| Roger Cotes - Air - 1747 - 289 pages
...balance, placed at the bottom of a large veflel full of water as reprefented in FIG. 26. For having found **the weight of a quantity of water equal in bulk to the** bubble (by immerling it wholly in the water of the cylindrical glafs abovementioned) and alfo the excefs... | |
| English essays - 1764 - 370 pages
...as much weight into the fcale as will reftore the balance to aa equipoife ; and this weight will be **the weight of a quantity of water equal in bulk to the** quickfilver. Laftly, divide the weight of the quickfilver in air by the weight of its bulk of water,... | |
| James Ferguson - 1764
...weight into the oppofite fcale as will reftore the balance to an equipoife; and this weight will be **the weight of a quantity of water equal in bulk to the** quickfilver. Laftly, divide the weight of the quickfilver in air, by the weight of its bulk of water,... | |
| James Ferguson - Astronomy - 1776 - 444 pages
...weight into the oppofite fcale as will reItore the balance to an equipoife -, and this •weight will ba **the weight of a quantity of water equal in bulk to the** quickfilver. Laftly, divide the weight of the quickfilver in air, by the weight of its bulk of water,... | |
| John Playfair - 1812
...may suppose to be nearly the same with its weight in air), and if W be its weight in water, W — W **is the weight of a quantity of water equal in bulk to the** body: It follows from § 30, that the weight of any body divided by the weight of an equal bulk of... | |
| Encyclopedias and dictionaries - 1816
...bulk of water; which, as air is no lei's than 800 limes lighter than water, is very nearly equal to **the weight of a quantity of water equal in bulk to the** included air. A common balance is not convenient for weighing the bottles under water, without fome... | |
| John Ayrton Paris - Pharmaceutical chemistry - 1825 - 586 pages
...from that of the heavier body, and add the remainder to that of the former in air, we shall obtain **the weight of a quantity of water equal in bulk to the** lighter body, and we have then only to divide the weight of the lighter body in air by this last mentioned... | |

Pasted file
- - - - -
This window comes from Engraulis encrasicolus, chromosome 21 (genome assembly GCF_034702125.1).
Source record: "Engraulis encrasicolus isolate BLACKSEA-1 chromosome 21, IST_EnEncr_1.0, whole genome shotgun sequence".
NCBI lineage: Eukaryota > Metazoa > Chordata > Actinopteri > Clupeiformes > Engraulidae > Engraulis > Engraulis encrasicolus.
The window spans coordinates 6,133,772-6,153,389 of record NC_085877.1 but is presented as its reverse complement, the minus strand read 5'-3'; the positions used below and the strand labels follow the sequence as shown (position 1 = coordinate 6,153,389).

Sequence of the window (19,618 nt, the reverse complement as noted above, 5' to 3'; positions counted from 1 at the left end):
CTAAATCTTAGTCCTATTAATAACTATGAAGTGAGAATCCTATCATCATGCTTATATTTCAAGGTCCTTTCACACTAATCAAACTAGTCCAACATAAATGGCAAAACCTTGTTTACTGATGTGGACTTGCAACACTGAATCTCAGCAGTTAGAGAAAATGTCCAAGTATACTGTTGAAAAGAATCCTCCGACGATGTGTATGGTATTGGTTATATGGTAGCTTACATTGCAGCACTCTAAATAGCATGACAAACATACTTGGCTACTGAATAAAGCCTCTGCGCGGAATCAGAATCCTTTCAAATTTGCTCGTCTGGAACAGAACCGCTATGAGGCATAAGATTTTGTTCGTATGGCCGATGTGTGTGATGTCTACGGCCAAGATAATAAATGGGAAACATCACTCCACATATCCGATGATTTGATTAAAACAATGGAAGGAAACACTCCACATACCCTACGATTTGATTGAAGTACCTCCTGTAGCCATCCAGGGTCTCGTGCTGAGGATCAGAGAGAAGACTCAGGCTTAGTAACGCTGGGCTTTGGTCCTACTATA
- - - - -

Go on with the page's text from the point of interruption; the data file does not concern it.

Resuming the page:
| William Newton, Charles Frederick Partington - Industrial arts - 1826
...matter in the sand. Now, by marking the number of grains of water held by the narrow tube b, c, on a **graduated scale attached to it, we can find at once...and by comparing this with the weight of the sand** we have its true specific gravity. Aware that some solid bodies, sueh as charcoal, hold much condensed... | |
| Michael Faraday - Chemistry - 1827 - 646 pages
...solid matter in the sand. Now by marking the number of grains of water held by the narrow tube be on a **graduated scale attached to it, we can find at once...and by comparing this with the weight of the sand,** '• we have its true specific gravity. When this apparatus is not at hand, and the substance is in... | |
| Perry Fairfax Nursey - Industrial arts - 1827
...matter in the sand. Now, by marking1 the number of grains of water held by the narrow tube, Ь c, on a **graduated scale attached to it, we can find at once...and by comparing this with the weight of the sand** we have iti true specific gravity. U x Aware that some solid bodies, such as charcoal, hold much condensed... | |
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